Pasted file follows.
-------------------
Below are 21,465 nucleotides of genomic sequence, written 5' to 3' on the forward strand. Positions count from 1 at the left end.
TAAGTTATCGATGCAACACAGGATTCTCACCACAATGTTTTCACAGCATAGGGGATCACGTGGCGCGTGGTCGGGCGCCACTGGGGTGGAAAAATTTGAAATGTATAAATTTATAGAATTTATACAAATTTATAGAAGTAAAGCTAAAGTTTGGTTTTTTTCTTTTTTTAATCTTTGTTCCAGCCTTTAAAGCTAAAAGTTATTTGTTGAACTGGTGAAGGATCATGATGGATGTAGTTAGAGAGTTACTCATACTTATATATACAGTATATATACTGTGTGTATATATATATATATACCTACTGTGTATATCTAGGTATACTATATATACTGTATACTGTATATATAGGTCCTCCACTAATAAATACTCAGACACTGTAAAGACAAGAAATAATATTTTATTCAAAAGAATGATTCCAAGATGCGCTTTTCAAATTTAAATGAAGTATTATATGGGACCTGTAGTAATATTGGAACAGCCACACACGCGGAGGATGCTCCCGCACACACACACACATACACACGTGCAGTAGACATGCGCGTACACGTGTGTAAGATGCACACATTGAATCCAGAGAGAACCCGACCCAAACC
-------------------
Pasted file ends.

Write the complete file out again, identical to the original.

Below are 21,465 nucleotides of genomic sequence, written 5' to 3' on the forward strand. Positions count from 1 at the left end.
TAAGTTATCGATGCAACACAGGATTCTCACCACAATGTTTTCACAGCATAGGGGATCACGTGGCGCGTGGTCGGGCGCCACTGGGGTGGAAAAATTTGAAATGTATAAATTTATAGAATTTATACAAATTTATAGAAGTAAAGCTAAAGTTTGGTTTTTTTCTTTTTTTAATCTTTGTTCCAGCCTTTAAAGCTAAAAGTTATTTGTTGAACTGGTGAAGGATCATGATGGATGTAGTTAGAGAGTTACTCATACTTATATATACAGTATATATACTGTGTGTATATATATATATATACCTACTGTGTATATCTAGGTATACTATATATACTGTATACTGTATATATAGGTCCTCCACTAATAAATACTCAGACACTGTAAAGACAAGAAATAATATTTTATTCAAAAGAATGATTCCAAGATGCGCTTTTCAAATTTAAATGAAGTATTATATGGGACCTGTAGTAATATTGGAACAGCCACACACGCGGAGGATGCTCCCGCACACACACACACATACACACGTGCAGTAGACATGCGCGTACACGTGTGTAAGATGCACACATTGAATCCAGAGAGAACCCGACCCAAACC